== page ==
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Dec 12th 2017 at 4:25:00 PM •••

Is it a recurring trope in anime where an alien/other worldly language is just English with a strange font? At least that what I've got from "Is It Wrong to Try to Pick Up Girls in a Dungeon?" and "In Another World with My Smartphone". In both works, the main written language is English - which makes me wonder how they could use English as the writing system when speaking Japanese.

Aug 17th 2013 at 9:52:39 AM •••

Moved from Live Action TV.

  • This trope is justified with the Daleks in the Dalek Book 1964. Here it is claimed in a Dalek Dome is a voice machine and translator unit which turns thoughts into speech and is sensitive to whatever language is necessary. It calls this process 'Noise Telepathy'.

I know the Dalek annuals are a mixture of prose and comics. Does anyone know what sort of story this instance of the translator is from?

May 3rd 2012 at 5:07:07 PM •••

Deleted the following Natter in the Live-Action TV Star Trek example.

  • A "brilliant" subversion, until one realizes such a language could never be learned even by its own speakers.
    • Not really. English has quite a few metaphorical phrases that have worked their way into everyday language. One that comes to mine immediately is "balls out" meaning "with all possible effort." A culture which never utilized centripetal-based governors on engines wouldn't have any idea what that means. Which is the Fridge Logic point that episode actually inspires. Even if you could understand the words, the core of the language would still incorporate concepts from their native culture, which the Federation didn't even know enough about to know the language was metaphoric to begin with. It's possible that they were intentionally sticking with "interstellar" references, it's pretty unlikely that they would have enough of a common pool of references to communicate. Even on Earth, imagine an American trying to get someone from Africa to understand he's picking up a bar tab by saying "Gates, his Master Card out."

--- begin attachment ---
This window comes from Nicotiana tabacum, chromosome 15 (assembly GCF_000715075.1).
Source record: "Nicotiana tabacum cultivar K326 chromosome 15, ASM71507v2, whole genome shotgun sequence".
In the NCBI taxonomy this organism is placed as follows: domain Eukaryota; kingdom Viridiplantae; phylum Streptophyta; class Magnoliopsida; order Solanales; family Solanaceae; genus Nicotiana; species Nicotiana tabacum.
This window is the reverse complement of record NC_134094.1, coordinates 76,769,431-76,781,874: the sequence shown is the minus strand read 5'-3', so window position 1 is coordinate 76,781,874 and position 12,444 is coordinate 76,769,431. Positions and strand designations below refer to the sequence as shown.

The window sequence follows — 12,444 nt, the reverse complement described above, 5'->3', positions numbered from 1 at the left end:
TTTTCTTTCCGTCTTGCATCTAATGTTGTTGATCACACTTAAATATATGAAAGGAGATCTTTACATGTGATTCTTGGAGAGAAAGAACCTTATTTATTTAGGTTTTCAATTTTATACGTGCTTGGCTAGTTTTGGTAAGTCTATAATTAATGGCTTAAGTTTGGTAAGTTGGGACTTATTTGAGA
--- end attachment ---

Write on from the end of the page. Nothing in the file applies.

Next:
• Non-OP here: No, we know those references because we can say "oh, well Bill Gates...yadda yadda yadda." The language in the episode is said to use metaphors ONLY. How can they say "Darmok and Jilad, at Tanagra" if everyone word in that sentence literally has no meaning outside being in the metaphor? It doesn't make sense in any line of thinking. It would be like saying an English speaker "Tiffy wippla shak clammer" and everyone knowing what that means. It just doesn't work in linguistics.
  • Well strictly the language could have evolved from a prior language, having words be replaced by metaphors until no original words are left. But in this case the words effectively cease to be metaphors as they are the only words used to describe ideas. The concept of a language of nothing but metaphors is self-defeating as when only metaphor exists in a language the words cease to be metaphors, they merely have their origins in metaphor.
  • Exactly. I forget who it was, some poet, once said that language is fossilized poetry. Every language is full of words and phrases that were originally metaphors. Also, another problem with it: they figured it out by checking the computer's data banks for legends ... but how would they have ever had information about that culture's legends if they'd never managed to communicate with them? How did they know who Darmok and Jilad were and what they did at Tanagra unless the aliens had told someone that story? And how could the aliens have relayed that story if their language had remained undeciphered?

Mar 17th 2011 at 7:46:51 AM •••

Where would Bizet's Carmen go? It's a French opera set in Spain, with the characters speaking...well, French. Weird. New folder?

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